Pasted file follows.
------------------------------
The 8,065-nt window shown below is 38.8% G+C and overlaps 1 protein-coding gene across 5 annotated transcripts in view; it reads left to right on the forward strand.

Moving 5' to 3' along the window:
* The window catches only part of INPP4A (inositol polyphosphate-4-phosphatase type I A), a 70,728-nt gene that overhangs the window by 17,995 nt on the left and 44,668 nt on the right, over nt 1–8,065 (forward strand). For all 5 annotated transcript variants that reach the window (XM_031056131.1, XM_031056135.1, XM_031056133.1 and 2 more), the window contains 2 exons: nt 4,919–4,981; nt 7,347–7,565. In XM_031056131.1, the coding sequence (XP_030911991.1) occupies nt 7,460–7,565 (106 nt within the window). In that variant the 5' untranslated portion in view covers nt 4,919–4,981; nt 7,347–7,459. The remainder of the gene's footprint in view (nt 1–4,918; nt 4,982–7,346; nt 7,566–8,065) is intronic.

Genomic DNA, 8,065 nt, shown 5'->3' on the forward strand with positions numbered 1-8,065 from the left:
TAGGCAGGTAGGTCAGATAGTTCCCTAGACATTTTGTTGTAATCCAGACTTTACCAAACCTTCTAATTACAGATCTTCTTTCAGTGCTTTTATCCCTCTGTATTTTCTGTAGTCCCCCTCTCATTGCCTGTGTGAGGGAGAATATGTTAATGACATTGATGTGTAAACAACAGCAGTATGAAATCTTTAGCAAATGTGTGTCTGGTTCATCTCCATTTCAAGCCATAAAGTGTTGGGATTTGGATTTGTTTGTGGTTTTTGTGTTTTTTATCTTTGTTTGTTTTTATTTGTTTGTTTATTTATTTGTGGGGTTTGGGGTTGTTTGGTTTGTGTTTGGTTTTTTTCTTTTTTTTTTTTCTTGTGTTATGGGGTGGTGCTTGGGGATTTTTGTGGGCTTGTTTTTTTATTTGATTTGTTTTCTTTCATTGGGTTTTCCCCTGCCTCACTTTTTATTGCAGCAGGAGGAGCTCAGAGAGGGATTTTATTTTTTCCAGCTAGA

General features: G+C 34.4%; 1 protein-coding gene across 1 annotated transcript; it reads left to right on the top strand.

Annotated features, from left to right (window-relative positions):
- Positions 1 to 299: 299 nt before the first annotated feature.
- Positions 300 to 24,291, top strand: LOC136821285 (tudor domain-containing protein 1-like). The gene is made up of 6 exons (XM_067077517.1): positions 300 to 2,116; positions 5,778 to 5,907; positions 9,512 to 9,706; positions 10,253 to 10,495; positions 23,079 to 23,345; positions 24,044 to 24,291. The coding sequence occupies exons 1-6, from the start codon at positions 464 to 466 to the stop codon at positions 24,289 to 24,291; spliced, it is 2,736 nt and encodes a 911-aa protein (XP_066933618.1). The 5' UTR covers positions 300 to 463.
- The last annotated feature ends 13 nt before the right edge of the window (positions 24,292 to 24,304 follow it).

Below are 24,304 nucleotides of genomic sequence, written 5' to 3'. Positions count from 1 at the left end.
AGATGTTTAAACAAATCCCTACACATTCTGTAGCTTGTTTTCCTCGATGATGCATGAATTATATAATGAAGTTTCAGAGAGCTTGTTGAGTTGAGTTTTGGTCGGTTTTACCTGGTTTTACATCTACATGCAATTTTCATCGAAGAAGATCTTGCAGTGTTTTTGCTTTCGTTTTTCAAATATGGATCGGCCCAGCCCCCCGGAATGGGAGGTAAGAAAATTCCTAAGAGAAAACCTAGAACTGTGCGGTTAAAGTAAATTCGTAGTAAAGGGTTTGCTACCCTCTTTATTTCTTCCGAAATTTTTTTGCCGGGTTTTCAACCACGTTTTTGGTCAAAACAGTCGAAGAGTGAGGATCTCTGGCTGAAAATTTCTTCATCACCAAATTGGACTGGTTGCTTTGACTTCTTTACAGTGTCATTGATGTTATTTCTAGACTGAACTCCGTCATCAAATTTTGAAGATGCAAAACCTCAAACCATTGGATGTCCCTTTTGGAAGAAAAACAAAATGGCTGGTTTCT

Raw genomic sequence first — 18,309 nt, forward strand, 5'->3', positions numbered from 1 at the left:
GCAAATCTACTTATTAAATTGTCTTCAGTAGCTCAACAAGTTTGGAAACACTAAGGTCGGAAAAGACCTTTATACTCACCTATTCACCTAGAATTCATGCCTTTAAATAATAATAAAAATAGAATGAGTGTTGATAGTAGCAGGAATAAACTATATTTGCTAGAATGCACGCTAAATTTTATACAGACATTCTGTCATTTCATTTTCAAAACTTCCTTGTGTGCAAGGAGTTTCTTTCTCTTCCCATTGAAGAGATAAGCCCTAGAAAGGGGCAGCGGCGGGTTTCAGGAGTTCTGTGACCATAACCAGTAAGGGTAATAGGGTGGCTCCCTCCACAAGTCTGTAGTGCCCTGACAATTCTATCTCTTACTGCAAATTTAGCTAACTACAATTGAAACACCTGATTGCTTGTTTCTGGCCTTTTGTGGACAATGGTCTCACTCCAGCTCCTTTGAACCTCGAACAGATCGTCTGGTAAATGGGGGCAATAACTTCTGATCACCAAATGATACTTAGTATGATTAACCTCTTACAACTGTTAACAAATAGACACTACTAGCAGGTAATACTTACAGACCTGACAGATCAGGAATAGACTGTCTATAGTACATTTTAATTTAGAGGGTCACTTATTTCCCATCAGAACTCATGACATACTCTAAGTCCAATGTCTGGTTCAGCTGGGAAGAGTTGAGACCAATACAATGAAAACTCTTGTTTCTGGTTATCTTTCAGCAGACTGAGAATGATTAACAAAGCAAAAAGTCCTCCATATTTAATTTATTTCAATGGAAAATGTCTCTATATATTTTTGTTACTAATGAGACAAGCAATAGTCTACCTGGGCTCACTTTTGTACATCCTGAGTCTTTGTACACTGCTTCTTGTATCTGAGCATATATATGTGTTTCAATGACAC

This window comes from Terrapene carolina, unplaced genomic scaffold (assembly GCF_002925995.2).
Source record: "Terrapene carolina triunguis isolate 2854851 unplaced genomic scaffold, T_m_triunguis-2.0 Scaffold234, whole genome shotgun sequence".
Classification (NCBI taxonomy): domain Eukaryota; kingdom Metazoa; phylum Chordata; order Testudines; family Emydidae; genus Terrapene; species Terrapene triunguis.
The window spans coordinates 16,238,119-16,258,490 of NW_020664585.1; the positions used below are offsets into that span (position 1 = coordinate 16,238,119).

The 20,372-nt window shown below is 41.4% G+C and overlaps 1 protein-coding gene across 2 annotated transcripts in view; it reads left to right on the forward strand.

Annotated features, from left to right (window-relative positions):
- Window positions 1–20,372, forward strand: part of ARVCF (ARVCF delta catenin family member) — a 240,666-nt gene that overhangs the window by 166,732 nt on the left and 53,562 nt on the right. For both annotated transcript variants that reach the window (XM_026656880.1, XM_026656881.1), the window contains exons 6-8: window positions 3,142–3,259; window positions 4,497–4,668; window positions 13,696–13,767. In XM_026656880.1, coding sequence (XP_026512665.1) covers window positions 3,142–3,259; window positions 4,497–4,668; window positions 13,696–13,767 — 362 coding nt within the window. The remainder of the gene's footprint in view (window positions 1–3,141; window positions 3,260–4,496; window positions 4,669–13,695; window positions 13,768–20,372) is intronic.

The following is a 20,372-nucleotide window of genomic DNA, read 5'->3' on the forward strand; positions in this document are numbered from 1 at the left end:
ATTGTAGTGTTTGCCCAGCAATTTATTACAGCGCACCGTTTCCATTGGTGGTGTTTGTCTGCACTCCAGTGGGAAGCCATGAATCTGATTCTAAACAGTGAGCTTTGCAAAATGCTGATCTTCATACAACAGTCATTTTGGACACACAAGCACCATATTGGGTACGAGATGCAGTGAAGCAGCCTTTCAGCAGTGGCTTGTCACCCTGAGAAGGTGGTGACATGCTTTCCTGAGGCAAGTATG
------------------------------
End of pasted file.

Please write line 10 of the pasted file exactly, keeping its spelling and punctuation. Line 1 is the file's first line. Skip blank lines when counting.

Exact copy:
- The last annotated feature ends 13 nt before the right edge of the window (positions 24,292 to 24,304 follow it).